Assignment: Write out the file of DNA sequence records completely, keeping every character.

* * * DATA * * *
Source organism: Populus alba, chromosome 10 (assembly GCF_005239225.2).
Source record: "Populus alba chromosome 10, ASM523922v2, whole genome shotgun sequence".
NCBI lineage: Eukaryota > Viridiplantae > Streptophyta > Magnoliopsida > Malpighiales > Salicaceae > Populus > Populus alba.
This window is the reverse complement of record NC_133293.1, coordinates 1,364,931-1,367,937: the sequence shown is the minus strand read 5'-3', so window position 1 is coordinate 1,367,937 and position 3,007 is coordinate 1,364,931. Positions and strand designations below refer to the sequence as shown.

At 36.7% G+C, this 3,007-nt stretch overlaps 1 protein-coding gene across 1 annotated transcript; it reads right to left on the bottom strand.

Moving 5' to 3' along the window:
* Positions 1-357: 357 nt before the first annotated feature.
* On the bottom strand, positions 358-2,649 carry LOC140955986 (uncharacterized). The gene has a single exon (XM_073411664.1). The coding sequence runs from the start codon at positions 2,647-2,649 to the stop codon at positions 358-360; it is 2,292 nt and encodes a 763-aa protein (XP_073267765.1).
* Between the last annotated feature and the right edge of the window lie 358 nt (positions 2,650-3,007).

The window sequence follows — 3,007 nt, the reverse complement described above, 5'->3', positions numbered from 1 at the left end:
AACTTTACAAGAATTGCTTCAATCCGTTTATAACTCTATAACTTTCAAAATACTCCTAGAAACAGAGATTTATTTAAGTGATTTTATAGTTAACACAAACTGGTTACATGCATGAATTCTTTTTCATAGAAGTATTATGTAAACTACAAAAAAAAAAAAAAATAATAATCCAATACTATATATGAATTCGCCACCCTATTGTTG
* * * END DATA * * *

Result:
Source organism: Populus alba, chromosome 10 (assembly GCF_005239225.2).
Source record: "Populus alba chromosome 10, ASM523922v2, whole genome shotgun sequence".
NCBI lineage: Eukaryota > Viridiplantae > Streptophyta > Magnoliopsida > Malpighiales > Salicaceae > Populus > Populus alba.
This window is the reverse complement of record NC_133293.1, coordinates 1,364,931-1,367,937: the sequence shown is the minus strand read 5'-3', so window position 1 is coordinate 1,367,937 and position 3,007 is coordinate 1,364,931. Positions and strand designations below refer to the sequence as shown.

At 36.7% G+C, this 3,007-nt stretch overlaps 1 protein-coding gene across 1 annotated transcript; it reads right to left on the bottom strand.

Moving 5' to 3' along the window:
* Positions 1-357: 357 nt before the first annotated feature.
* On the bottom strand, positions 358-2,649 carry LOC140955986 (uncharacterized). The gene has a single exon (XM_073411664.1). The coding sequence runs from the start codon at positions 2,647-2,649 to the stop codon at positions 358-360; it is 2,292 nt and encodes a 763-aa protein (XP_073267765.1).
* Between the last annotated feature and the right edge of the window lie 358 nt (positions 2,650-3,007).

The window sequence follows — 3,007 nt, the reverse complement described above, 5'->3', positions numbered from 1 at the left end:
AACTTTACAAGAATTGCTTCAATCCGTTTATAACTCTATAACTTTCAAAATACTCCTAGAAACAGAGATTTATTTAAGTGATTTTATAGTTAACACAAACTGGTTACATGCATGAATTCTTTTTCATAGAAGTATTATGTAAACTACAAAAAAAAAAAAAAATAATAATCCAATACTATATATGAATTCGCCACCCTATTGTTG